The Effect of Jasmonic Acid on in Vitro Nodal Culture of Three Potato Cultivars

in HortScience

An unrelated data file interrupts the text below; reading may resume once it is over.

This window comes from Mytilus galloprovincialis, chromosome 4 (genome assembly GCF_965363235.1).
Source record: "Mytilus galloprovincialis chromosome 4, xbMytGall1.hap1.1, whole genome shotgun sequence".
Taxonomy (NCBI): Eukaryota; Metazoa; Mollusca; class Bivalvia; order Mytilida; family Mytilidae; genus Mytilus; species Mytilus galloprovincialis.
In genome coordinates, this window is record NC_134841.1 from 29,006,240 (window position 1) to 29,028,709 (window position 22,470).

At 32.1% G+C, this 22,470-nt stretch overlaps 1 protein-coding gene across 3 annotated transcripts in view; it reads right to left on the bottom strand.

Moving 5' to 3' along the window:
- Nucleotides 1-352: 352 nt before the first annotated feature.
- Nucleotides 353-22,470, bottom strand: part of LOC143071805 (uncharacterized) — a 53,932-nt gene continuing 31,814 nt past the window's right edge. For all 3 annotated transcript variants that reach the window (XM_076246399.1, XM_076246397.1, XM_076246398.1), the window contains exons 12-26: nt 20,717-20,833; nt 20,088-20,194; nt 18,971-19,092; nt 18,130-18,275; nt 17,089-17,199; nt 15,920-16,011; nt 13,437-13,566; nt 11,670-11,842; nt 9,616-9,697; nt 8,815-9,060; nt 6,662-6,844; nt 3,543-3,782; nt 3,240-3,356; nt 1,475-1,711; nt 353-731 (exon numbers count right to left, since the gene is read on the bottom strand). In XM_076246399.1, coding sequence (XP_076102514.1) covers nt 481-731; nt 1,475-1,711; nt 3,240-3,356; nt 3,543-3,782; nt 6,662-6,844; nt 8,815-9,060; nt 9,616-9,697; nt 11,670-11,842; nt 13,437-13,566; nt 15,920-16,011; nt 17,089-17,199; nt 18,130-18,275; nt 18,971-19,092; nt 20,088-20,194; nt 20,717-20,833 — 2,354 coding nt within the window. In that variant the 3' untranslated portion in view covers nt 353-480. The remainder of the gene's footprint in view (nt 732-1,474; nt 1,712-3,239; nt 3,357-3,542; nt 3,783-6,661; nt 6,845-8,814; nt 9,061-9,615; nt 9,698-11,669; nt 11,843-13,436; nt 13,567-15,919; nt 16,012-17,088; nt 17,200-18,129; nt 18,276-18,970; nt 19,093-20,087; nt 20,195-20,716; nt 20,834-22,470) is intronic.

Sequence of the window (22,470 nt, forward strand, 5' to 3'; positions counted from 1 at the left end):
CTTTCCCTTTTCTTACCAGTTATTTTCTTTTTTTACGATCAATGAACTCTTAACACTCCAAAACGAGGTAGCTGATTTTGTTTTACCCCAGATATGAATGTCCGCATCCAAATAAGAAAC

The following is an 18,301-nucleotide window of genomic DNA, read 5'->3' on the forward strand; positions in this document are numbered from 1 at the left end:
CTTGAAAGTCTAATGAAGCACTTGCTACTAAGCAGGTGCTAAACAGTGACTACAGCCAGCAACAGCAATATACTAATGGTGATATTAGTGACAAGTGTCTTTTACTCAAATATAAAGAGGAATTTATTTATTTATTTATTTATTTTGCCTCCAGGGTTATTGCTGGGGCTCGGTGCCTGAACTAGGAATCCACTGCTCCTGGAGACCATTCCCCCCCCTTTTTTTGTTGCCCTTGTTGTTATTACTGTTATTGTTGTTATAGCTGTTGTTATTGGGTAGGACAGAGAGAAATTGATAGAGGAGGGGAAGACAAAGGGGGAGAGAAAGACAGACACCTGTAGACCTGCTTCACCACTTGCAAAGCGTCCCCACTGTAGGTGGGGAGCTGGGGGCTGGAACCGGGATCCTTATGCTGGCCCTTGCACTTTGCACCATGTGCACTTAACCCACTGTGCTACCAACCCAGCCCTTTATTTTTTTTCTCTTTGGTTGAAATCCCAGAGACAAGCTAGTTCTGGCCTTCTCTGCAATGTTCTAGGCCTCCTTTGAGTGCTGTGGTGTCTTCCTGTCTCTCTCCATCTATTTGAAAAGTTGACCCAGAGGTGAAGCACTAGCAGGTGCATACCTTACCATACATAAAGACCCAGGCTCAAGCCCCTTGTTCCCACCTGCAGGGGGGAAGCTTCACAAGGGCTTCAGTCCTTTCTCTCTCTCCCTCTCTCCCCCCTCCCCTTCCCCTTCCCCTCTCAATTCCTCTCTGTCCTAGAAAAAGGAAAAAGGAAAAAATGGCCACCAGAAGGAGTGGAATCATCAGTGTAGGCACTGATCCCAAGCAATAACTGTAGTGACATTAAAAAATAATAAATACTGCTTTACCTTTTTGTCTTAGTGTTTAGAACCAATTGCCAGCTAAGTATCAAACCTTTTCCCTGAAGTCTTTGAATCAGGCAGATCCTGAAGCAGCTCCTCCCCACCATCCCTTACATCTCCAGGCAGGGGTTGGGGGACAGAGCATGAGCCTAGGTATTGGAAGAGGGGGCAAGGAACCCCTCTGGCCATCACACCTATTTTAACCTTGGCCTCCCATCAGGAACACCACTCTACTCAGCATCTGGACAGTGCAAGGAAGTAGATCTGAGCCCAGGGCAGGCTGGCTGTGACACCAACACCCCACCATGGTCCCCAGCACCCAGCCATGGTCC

Jasmonates are a group of native plant bioregulators that occur widely in the plant kingdom and exert various physiological activities when applied exogenously to plants. We investigated the effect of free jasmonic acid (JA) on stem and root growth and tuberization of potato in vitro nodal culture. Nodal cuttings of three potato cultivars, Norchip, Red Pontiac, and Russet Burbank, were cultured in 2.5 × 15 cm test tubes containing either nodal culture (MS with 2% sucrose) or tuber-inducing (MS with 8% sucrose and 11.5 μm kinetin) medium. The media were supplemented with JA at 0, 0.1, 0.5 1.0, 5.0, 10.0 and 50 m. The cultures were maintained under a 16-hour photoperiod at 24°C for 6 weeks. Potato cultivars showed different sensitivities to JA in stem growth. Norchip is the most and Red Pontiac the least sensitive cultivar. On the nodal culture medium, stem length of Norchip was promoted at 0.1–5 μm, and inhibited at 10–50 μm of JA, but that of Red Pontiac was promoted by JA at all concentrations tested. The number of nodes increased significantly on media with JA than that on medium without JA. The number of adventitious roots did not, but the lateral roots increased significantly when JA was added to the medium. On tuber-inducing media, stem length and node number did not appear to be affected by addition of JA to the medium. The number of axillary shoots increased significantly on the media with low concentrations of JA (0.1–5 μm). No microtubers formed on both media from all three cultivars in 6 weeks.

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